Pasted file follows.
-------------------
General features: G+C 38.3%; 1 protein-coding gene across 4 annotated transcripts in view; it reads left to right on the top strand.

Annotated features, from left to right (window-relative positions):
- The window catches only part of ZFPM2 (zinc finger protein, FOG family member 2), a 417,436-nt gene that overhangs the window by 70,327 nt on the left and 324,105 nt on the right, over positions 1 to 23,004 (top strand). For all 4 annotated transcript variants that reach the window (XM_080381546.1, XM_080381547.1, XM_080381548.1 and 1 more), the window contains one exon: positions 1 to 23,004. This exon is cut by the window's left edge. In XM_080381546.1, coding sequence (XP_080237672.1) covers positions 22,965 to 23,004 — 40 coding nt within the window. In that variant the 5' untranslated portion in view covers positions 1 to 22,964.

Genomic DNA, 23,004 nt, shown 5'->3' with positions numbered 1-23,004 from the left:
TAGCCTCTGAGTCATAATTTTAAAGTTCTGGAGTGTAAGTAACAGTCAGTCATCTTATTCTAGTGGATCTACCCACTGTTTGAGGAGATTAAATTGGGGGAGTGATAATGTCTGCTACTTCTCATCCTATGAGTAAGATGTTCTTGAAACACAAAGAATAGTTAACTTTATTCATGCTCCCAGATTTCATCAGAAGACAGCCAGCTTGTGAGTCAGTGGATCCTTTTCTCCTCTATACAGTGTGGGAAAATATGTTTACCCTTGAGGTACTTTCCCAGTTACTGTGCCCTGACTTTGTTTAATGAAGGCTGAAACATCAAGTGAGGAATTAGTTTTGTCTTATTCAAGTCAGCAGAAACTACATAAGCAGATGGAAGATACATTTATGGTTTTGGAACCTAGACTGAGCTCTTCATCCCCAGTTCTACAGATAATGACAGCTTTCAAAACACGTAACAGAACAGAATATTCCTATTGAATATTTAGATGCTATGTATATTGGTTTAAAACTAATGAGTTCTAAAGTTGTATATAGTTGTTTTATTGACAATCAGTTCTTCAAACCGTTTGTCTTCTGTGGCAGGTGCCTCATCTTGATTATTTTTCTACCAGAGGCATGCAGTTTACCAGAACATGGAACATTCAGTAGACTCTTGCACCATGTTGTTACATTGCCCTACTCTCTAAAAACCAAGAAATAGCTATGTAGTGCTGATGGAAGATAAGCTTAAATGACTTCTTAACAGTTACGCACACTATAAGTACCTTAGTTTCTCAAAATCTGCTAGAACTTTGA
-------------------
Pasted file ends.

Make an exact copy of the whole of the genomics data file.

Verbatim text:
General features: G+C 38.3%; 1 protein-coding gene across 4 annotated transcripts in view; it reads left to right on the top strand.

Annotated features, from left to right (window-relative positions):
- The window catches only part of ZFPM2 (zinc finger protein, FOG family member 2), a 417,436-nt gene that overhangs the window by 70,327 nt on the left and 324,105 nt on the right, over positions 1 to 23,004 (top strand). For all 4 annotated transcript variants that reach the window (XM_080381546.1, XM_080381547.1, XM_080381548.1 and 1 more), the window contains one exon: positions 1 to 23,004. This exon is cut by the window's left edge. In XM_080381546.1, coding sequence (XP_080237672.1) covers positions 22,965 to 23,004 — 40 coding nt within the window. In that variant the 5' untranslated portion in view covers positions 1 to 22,964.

Genomic DNA, 23,004 nt, shown 5'->3' with positions numbered 1-23,004 from the left:
TAGCCTCTGAGTCATAATTTTAAAGTTCTGGAGTGTAAGTAACAGTCAGTCATCTTATTCTAGTGGATCTACCCACTGTTTGAGGAGATTAAATTGGGGGAGTGATAATGTCTGCTACTTCTCATCCTATGAGTAAGATGTTCTTGAAACACAAAGAATAGTTAACTTTATTCATGCTCCCAGATTTCATCAGAAGACAGCCAGCTTGTGAGTCAGTGGATCCTTTTCTCCTCTATACAGTGTGGGAAAATATGTTTACCCTTGAGGTACTTTCCCAGTTACTGTGCCCTGACTTTGTTTAATGAAGGCTGAAACATCAAGTGAGGAATTAGTTTTGTCTTATTCAAGTCAGCAGAAACTACATAAGCAGATGGAAGATACATTTATGGTTTTGGAACCTAGACTGAGCTCTTCATCCCCAGTTCTACAGATAATGACAGCTTTCAAAACACGTAACAGAACAGAATATTCCTATTGAATATTTAGATGCTATGTATATTGGTTTAAAACTAATGAGTTCTAAAGTTGTATATAGTTGTTTTATTGACAATCAGTTCTTCAAACCGTTTGTCTTCTGTGGCAGGTGCCTCATCTTGATTATTTTTCTACCAGAGGCATGCAGTTTACCAGAACATGGAACATTCAGTAGACTCTTGCACCATGTTGTTACATTGCCCTACTCTCTAAAAACCAAGAAATAGCTATGTAGTGCTGATGGAAGATAAGCTTAAATGACTTCTTAACAGTTACGCACACTATAAGTACCTTAGTTTCTCAAAATCTGCTAGAACTTTGA